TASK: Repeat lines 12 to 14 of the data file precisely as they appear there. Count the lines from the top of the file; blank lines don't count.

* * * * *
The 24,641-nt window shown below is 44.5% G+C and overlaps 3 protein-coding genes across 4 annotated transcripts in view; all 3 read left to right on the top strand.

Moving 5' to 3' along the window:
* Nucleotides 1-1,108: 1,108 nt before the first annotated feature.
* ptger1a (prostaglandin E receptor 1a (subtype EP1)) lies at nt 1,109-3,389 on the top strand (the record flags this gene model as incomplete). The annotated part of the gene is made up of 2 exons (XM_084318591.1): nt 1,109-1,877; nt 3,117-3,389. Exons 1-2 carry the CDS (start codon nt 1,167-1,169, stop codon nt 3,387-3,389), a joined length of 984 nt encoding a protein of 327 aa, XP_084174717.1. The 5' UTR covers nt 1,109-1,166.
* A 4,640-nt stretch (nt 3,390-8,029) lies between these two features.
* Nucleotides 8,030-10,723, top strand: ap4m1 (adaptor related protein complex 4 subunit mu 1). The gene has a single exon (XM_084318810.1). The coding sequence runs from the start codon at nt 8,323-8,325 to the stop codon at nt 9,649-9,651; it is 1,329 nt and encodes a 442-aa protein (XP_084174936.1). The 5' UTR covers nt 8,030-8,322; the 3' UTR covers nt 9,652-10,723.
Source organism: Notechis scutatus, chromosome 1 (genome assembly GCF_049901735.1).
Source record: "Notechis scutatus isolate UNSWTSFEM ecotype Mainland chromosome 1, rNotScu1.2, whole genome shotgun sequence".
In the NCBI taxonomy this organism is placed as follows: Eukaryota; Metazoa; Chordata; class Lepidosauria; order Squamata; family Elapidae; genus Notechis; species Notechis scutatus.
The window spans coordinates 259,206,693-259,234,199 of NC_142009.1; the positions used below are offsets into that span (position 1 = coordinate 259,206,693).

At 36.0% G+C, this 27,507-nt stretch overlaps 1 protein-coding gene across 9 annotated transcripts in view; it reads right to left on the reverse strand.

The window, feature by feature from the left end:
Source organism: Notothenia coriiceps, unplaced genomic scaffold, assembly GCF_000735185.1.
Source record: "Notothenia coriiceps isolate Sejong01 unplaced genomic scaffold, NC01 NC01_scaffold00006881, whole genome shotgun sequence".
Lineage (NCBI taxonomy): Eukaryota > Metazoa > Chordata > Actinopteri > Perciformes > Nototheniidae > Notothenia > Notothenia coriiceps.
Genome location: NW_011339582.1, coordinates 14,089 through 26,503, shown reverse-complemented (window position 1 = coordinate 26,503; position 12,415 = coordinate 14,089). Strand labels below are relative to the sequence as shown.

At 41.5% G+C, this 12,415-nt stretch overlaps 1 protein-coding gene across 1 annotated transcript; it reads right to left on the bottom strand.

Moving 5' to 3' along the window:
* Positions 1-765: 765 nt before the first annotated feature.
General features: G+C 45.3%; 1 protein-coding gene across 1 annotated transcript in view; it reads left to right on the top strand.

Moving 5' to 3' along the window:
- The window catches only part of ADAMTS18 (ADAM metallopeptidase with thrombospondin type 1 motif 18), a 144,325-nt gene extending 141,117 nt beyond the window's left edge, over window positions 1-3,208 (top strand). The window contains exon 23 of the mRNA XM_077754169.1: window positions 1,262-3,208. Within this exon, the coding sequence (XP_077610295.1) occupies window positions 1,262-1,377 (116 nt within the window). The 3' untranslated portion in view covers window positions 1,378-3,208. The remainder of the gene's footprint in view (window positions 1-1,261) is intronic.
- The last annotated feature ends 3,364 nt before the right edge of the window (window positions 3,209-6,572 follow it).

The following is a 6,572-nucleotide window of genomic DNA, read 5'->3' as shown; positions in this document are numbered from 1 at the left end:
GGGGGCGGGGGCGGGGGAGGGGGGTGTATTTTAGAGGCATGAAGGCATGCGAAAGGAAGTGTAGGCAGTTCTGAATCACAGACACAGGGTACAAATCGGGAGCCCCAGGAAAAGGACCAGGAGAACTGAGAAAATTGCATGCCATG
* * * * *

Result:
The window, feature by feature from the left end:
Source organism: Notothenia coriiceps, unplaced genomic scaffold, assembly GCF_000735185.1.
Source record: "Notothenia coriiceps isolate Sejong01 unplaced genomic scaffold, NC01 NC01_scaffold00006881, whole genome shotgun sequence".